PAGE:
I like to think I'm better at written arts. I write bad blogs, like this one, academic articles in rhetoric and media ecology, poems (meter and rhyme, mostly and mostly sonnets), and science fiction and fantasy stories. The only things I've really had published were the academic works. I get paid to do that. Not directly, it's just part of my job to do it, so I do. Still, I love to write. I love to play with ideas in a way that you can't play with them any other way. I love to explore my own mind. Nerds are kind of narcissistic sometimes. I am most narcissistic in my writing. I love to sit and read what I've written.
I'm not saying it's good. Maybe it just feels magic to me. Dragons breathe fire. Women make babies. I make words. It is my best super power.
And I find super powers fascinating. I was the generation that Marvel tried to bring back with their Secret Wars series that was coupled with a toy line through Mattel and other various pre-teen marketed tie-ins in the 1980's. It worked. Most people grew out of it. I did. I stopped reading comics in high-school and don''t think I read one in college. When I got to grad-school, however, and especially in the PhD. program, however, so much of the reading was so heavy and my program had a lot of critical theory in it, which I find depressing. Somehow, I found my way back to comic books then, especially what are called "trades" which are graphic novels created from putting a bunch of comic books together.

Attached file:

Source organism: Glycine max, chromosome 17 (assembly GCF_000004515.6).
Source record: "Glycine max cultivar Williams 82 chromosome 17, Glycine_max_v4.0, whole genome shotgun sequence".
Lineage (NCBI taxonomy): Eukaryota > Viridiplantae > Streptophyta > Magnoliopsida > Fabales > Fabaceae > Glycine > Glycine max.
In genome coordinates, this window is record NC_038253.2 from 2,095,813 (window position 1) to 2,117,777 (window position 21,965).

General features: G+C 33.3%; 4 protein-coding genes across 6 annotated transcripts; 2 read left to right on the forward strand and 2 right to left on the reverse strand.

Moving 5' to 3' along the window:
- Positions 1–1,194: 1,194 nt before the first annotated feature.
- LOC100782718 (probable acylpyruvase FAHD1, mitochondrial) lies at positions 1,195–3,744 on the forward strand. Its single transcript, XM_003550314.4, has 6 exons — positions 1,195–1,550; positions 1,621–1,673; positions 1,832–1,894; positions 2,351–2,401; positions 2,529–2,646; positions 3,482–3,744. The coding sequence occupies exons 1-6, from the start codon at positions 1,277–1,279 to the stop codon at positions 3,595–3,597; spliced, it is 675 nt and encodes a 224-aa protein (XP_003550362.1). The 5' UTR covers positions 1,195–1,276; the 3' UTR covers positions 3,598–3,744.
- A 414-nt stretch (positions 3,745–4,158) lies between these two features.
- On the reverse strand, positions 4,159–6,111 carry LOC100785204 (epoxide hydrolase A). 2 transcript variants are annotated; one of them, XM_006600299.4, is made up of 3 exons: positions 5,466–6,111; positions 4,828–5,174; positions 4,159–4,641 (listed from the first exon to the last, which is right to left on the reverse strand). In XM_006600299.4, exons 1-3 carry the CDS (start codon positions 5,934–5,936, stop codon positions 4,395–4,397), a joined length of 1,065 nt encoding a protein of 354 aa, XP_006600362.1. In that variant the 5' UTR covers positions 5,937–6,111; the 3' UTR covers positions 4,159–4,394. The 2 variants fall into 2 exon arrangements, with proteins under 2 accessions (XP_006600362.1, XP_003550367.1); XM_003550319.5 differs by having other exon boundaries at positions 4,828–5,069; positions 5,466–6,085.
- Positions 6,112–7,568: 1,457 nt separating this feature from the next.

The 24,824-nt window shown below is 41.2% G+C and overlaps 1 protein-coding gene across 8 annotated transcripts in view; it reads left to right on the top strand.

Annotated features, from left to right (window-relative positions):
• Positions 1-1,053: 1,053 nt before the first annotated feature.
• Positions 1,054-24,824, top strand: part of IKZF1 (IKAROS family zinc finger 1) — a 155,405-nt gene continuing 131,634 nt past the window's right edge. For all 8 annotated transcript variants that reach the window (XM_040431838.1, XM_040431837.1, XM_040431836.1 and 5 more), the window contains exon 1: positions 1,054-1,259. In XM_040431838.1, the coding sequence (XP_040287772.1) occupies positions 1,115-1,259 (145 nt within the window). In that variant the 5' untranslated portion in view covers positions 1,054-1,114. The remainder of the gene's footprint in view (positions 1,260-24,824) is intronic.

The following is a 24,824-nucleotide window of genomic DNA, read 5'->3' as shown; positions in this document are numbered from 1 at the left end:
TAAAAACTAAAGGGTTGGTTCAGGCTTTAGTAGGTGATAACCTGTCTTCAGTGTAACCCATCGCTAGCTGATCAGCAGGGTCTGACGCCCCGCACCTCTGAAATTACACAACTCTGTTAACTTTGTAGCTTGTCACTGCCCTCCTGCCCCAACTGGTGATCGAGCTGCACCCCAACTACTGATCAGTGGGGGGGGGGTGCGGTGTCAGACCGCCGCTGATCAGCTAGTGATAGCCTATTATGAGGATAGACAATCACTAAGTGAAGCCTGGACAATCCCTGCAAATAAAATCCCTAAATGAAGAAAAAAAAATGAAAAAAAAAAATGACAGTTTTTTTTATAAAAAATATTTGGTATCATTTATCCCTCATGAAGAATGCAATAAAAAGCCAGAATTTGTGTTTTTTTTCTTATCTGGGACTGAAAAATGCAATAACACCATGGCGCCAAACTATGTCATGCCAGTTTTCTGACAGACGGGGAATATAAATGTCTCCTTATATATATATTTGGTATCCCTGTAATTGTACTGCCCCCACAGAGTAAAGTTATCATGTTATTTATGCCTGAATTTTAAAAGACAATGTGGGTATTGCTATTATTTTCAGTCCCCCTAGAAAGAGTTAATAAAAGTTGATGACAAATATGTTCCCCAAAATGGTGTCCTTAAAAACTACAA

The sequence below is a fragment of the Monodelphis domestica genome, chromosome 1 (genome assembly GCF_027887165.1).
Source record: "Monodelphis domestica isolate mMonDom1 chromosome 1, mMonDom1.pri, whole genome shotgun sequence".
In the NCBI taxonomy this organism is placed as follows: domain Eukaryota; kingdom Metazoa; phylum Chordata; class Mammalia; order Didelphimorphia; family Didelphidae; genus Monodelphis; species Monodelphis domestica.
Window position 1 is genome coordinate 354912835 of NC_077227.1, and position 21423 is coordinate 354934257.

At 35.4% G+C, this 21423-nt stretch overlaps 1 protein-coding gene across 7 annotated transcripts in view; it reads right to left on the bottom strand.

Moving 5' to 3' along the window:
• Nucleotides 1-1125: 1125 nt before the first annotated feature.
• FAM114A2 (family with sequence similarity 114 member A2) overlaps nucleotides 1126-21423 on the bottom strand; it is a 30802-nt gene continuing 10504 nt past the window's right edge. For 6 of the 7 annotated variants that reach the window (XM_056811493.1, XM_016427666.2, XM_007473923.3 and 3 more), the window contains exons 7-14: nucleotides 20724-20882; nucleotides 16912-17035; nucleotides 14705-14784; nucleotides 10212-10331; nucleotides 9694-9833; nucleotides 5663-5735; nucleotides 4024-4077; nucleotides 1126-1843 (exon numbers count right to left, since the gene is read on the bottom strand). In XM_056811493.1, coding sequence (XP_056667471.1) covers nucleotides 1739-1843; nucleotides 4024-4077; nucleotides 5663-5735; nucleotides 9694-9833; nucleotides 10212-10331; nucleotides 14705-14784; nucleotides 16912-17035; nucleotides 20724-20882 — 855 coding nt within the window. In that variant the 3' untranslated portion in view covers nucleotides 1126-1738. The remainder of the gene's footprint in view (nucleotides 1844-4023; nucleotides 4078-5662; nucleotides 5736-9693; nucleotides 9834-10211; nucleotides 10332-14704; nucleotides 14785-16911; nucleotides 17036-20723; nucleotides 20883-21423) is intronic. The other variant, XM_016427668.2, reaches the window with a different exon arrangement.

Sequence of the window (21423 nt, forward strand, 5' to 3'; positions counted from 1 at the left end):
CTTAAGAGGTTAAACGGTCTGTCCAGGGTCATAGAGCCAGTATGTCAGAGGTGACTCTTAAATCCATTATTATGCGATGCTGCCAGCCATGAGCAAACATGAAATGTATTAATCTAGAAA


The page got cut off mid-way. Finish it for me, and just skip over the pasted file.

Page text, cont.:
Sometimes, you just need to see the bad guys get their faces smashed in. Especially when you're hip-deep in Derrida and Foucault and realizing you might be the bad guy, you''ve got to kill it. It actually makes a lot of sense if you look at the rhetorical concept of catharsis, especially the way Kenneth Burke theorizes it, but Aristotle too. The idea is that you need to identify with the evil inside you and see it smashed. Comics fulfill that need for me.
So do video games which I also picked back up in grad school after a near-decade hiatus.What happened was my little brothers were playing Final Fantasy 10 (FFX) one Christmas when I came home. I had never seen anything so beautiful in my life. It was also magical and technological and all these other things I love. Last time I really looked at video games, it had been Super Mario Brothers, which was cool, but not like this. I took out extra on my student loans when I got home (to school) and bought a PS2 and FFX. I still mostly play PS2 games. There is too much downloadable content in more recent games. It makes them frustrating to me. I want the whole game when I buy a game.
All of this is just to say, I'm a nerd. Among my other nerdy characteristics is that I have really developed a love for the Marvel Cinematic Universe (MCU). It brings a lot of my loves together. The comic universe is huge, and I really can't keep track of it all. The MCU, however has 17 movies and a dozen TV shows. I love it.
Today I saw the trailer for the new Avengers movie in the MCU. At the end of the trailer, I cried. It's not the first time I cried for a trailer. Star Wars trailers have done it to me too. I'll post the trailer here.
Now, I'll admit, the holidays are all around me. The end of the semester is hard on professors, emotionally. I've been having weird complicated dreams that I think have spiritual aspects that I am not up for. Our church is experiencing massive growth and change, which is good, but destabilizing. I probably just needed to cry and the trailer gave me cause.